Agua de Valencia: Made with Cava
Agua de Valencia is a Spanish cocktail that has an interesting history. The basic ingredients of the drink are Cava (or Champagne), orange juice, vodka and gin. Normally, the cocktail is served in large jugs between a group of friends or family, and is then drunk from cocktail glasses.
History of Agua de Valencia
According to popular history, the drink was first made in 1959 by Constante Gil in the Café Madrid in Valencia. In the book 'Valencia noche' by María Ángeles Arazo, it is said that during this time, a group of Basque travellers who used to visit Valencia would ask for 'Agua de Bilbao', referring to the best sparking wine of the house. Sick and tired of asking for the same thing, the travellers then decided to ask the owner of the bar to offer them something new. The owner, Constante Gil, therefore proposed they drank 'Agua de Valencia', as a kind of joke. To his surprise though, the Basques accepted and so he had to make up a cocktail in that moment. Fortunately however, it turned out to be very successful and the Basque travellers always asked for the cocktail every time they returned to the city.
For the first decade after the creation of this Spanish cocktail, the drink was only known by a small group of clients and it wasn't until the 1970s when it became known throughout the Valencian night scene. From then on though, the drink has become quite popular.
The name of the cocktail from Valencia, also gave rise to a number of other cocktails throughout the country. If you ever visit Sevilla then you might see Agua de Sevilla, and nearer to Valencia, you might see Agua de Malvarrosa. There are also a few variations of Agua de Valencia as well, including one made with lemon sorbet.
As for the drink's creator, Constante Gil, he left the Café Madrid in 2000 and from then on, he dedicated himself to painting; an activity which he had enjoyed as a youth before moving to Valencia. His series of paintings entitled 'Tertulias de café' - which those of you who take Spanish courses in Spain will know means 'Cafe Gatherings' - depicted a number of the clients from his days at the café drinking various cocktails including 'Agua de Valencia' and 'Rocafull'. Sadly, Constante Gil died in June 2009.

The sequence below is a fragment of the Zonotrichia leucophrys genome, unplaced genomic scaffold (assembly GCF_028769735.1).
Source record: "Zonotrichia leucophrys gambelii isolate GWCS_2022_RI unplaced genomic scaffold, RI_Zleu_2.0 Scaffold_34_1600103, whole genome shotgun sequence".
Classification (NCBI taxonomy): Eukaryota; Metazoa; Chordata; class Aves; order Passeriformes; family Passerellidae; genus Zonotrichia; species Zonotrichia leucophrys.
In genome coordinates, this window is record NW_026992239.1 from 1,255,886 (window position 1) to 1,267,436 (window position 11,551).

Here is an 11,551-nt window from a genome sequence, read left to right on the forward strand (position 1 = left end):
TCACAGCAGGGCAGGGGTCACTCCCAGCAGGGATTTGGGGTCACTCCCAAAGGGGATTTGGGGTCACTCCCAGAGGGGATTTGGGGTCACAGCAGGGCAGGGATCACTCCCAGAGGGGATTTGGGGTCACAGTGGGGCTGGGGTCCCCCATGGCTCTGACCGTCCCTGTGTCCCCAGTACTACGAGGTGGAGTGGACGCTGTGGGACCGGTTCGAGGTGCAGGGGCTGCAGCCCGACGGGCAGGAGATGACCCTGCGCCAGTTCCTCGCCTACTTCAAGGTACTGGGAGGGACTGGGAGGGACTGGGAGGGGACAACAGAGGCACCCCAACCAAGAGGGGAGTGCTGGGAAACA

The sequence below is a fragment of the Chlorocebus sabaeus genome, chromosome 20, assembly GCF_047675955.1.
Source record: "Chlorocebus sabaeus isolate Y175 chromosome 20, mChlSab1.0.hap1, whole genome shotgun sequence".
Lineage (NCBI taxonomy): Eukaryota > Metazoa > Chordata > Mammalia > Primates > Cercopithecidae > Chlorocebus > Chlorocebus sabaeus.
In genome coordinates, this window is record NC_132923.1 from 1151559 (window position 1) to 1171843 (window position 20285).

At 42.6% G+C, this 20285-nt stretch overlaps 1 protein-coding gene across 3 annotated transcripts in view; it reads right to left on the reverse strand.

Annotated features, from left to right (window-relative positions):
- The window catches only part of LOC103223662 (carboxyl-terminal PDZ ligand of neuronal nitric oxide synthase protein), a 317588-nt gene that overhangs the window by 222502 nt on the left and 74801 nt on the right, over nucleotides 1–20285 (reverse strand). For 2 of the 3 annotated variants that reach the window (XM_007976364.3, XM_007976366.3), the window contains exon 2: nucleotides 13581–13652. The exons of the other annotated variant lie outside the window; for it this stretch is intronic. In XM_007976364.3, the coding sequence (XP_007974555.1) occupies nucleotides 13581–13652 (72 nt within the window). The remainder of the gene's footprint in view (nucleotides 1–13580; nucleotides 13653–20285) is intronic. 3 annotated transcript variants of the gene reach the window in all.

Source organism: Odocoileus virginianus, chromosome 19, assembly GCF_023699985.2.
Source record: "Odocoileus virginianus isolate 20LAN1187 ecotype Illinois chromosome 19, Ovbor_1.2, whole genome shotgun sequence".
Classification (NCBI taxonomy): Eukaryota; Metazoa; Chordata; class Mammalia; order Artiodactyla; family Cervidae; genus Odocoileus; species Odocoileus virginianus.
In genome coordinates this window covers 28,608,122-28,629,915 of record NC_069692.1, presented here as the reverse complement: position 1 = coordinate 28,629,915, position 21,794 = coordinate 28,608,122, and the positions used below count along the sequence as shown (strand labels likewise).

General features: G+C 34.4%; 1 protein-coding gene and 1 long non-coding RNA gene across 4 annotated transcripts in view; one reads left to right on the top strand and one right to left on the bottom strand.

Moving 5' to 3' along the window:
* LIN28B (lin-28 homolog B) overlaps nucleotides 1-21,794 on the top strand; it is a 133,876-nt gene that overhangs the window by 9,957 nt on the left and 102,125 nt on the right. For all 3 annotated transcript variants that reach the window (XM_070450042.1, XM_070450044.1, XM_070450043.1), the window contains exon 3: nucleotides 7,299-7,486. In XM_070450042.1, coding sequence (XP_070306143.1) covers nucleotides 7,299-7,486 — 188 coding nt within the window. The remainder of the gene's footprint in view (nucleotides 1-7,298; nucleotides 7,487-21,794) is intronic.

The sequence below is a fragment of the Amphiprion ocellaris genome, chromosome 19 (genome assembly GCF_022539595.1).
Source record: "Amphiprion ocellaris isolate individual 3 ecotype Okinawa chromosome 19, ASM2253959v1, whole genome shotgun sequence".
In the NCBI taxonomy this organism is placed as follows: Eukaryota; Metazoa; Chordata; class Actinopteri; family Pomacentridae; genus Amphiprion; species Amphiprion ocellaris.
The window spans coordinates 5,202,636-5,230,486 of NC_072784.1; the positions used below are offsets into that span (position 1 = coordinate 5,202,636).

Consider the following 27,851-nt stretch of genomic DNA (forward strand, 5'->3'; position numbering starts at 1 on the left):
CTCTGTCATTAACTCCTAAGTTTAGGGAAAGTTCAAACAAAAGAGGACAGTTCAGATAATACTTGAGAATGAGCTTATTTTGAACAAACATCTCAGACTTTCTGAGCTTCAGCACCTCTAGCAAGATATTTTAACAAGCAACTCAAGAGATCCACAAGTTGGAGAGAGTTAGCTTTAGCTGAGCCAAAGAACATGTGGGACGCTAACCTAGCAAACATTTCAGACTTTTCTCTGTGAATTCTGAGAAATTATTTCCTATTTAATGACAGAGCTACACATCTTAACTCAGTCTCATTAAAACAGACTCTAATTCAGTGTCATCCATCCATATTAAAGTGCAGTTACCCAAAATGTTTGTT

The drink however is not officially called 'agua de Valencia' as it was thought that it would be confusing for some, as the term is also used to describe any wine from the region of Valencia. However despite this, the drink is well known in the area and you should definitely ask for it if you visit a bar or restaurant in the city. Furthermore, there are a number of bottled brands of the drink on sale.
- 200ml Orange Juice
- 50ml Gin
- 50ml Vodka
- 700ml Cava (or Champagne)
- Pinch of sugar
- Into a pitcher jug, pour one glass of orange juice - best if it is freshly squeezed orange juice.
- Add a bottle of semi-dry Cava (or Champagne if you do not have Cava).
- Add a shot and a half of both vodka and gin.
- Add the sugar according to taste.
- Refrigerate before serving.
- Serve in the jug, and then pour into glasses to drink. Enjoy!
If you are planning on making this drink then you may want to consider these pieces of advice. Do not use orange liquors such as Cointreau to make the drink as it is the fresh orange juice that gives the drink its aromatic qualities. Also, try to use oranges grown in the Valencia region as this will make the drink more authentic.
Naturally, good quality alcohol will make the drink taste better, and Cava is always preferable to Champagne as it is truly Spanish. The sugar is optional, and if you prefer a drier cocktail instead of a sweet one, then you can always use dry Cava or Brut. It is also a good idea to prepare this Spanish drink in advance as it is best served very cold which means time in the fridge. You should mix the drink in the pitcher with a spoon, but when serving the drink, you should try and remove the spoon from the jug without disturbing the mixture too much.